Here I am, interpreting what it is like to live my life as the person I have always been inside and having to now relate to the world as my true self.  I didn’t have the chance to acclimate over more than half a lifetime.  No, I jumped out of a plane.  You know when you see children and they seem to be wide-eyed and amazed at the smallest things we take for granted?  They can stare at an ant, or a cloud or a piece of spaghetti like it was the Holy Grail?  It’s new to them.  They are processing information that is bewilderingly new to them?  That’s what it’s like to be in the world, for me, as a woman.  Hey, it feels right to me, for the first time in my life, don’t get me wrong.  Still, it’s a bit of shock landing in the Congo Jungle and staring at what’s around me and then back down at my neatly printed one page brochure.

So here I am, in the jungle.  Now, things get interesting.  Not only am I seeing how the interactions between women work with each other but I am seeing how those interactions work between men and women…..from….. a woman’s perspective.  Some of it is affirming, like the ability for women to be able to cross-socialize in ways that men can not, and some of it is horribly annoying, like the ways that women are able to cross-socialize in ways that men do not.  That list goes on and on and on.  Is that woman staring me down because I’m the only one dressed in a business pant suit here?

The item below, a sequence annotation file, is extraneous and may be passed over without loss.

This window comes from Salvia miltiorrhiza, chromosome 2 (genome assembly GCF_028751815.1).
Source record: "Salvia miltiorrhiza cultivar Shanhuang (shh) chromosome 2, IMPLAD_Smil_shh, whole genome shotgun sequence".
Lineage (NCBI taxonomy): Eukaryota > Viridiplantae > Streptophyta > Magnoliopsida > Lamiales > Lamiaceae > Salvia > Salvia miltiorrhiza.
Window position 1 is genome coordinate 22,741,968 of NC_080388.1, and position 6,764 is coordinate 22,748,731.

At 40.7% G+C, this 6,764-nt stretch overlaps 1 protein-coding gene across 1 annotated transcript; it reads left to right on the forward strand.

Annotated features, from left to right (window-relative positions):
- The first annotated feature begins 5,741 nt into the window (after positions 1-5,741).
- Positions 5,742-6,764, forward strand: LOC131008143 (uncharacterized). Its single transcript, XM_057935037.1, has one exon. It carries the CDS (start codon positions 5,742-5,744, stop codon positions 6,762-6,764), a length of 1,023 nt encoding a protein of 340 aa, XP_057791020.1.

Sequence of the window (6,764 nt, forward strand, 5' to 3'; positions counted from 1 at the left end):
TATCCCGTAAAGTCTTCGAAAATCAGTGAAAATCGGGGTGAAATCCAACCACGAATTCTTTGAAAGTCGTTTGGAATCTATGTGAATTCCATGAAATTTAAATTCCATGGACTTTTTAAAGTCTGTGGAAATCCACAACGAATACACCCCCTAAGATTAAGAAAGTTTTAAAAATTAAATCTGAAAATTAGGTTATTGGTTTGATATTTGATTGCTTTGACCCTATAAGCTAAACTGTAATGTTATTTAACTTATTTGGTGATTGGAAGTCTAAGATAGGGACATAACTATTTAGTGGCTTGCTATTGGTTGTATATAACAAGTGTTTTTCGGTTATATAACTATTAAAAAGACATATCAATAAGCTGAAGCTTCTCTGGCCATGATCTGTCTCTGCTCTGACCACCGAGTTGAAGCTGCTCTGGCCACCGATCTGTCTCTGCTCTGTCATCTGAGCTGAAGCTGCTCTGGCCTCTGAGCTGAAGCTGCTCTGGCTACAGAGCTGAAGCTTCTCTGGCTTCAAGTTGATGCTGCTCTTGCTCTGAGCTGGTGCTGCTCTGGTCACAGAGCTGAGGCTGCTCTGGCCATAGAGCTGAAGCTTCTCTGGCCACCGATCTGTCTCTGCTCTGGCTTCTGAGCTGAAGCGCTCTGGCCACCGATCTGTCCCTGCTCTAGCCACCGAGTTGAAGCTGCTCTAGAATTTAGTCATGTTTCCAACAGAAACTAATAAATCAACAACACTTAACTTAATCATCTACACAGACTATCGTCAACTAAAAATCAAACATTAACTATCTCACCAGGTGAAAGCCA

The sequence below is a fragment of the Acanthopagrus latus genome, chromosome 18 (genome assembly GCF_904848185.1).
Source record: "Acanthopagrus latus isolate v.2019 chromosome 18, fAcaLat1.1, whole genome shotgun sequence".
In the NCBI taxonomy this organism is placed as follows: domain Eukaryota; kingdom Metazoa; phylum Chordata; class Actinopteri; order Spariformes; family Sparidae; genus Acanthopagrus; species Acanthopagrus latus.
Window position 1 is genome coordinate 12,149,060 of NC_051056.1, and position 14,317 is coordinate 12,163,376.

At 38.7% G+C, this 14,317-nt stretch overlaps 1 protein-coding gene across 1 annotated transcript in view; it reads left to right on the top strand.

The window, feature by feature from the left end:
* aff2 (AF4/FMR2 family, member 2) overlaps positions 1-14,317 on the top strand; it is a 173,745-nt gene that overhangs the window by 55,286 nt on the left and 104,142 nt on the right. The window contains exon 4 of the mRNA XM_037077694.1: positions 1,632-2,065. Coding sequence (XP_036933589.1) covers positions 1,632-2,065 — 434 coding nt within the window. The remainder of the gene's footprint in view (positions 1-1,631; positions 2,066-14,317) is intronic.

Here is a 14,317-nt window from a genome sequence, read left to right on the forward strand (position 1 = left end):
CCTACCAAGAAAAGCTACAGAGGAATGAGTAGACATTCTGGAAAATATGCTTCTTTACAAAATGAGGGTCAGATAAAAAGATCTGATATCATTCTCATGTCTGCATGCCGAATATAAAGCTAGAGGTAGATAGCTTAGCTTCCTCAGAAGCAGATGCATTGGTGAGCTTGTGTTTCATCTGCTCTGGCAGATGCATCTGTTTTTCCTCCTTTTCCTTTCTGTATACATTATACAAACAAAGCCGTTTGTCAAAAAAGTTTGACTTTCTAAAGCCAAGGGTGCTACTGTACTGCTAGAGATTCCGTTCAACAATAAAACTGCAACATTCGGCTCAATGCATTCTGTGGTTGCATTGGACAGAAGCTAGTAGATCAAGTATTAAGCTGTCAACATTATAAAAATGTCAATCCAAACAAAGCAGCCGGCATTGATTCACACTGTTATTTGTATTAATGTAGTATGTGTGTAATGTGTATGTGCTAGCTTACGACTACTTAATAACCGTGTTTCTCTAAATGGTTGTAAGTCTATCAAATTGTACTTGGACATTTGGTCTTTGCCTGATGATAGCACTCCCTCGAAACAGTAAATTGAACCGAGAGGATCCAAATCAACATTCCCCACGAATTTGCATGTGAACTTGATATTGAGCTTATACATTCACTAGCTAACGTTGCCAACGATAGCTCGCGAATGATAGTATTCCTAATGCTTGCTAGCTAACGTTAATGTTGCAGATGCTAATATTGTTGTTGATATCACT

I could start a thesis on what I have learned and observed from my perspectives in the short time I have been living my life in a woman’s world but I won’t bore you with that here.  No, my observations are taken from my hyper-aware state in this Congo Jungle realizing I am not like the other natives who inhabit it.  I am seen by many as a transgender woman.

It has been said that after bottom surgery, you know, where I make an “outy” an “inny”, that all of a sudden, my transition is over.  Sure.  “Waiter, can you drop a Rufi in my drink please and wake me up when the non-reality party is over?”.

No.  This is not going to happen.  Have your surgery and then have 10 more if you need to.  Looksism is everything.  If you don’t look the part as the majority of the world would have you  look “as a woman”, then all of a sudden you may find that all your self-proclaimed self-affirmations are about to crumble.

As a woman who has lived their lives from birth as a woman, the fun starts right away.  People are classified before they even have a chance to be seen for their significance.. 

“Hey, Joe!  Did you see that short, fat, ugly woman?”

”Oh, you mean the one who wrote the paper on interdimensional time travel?  Sure, I saw her the other day.  She needs to lose weight”.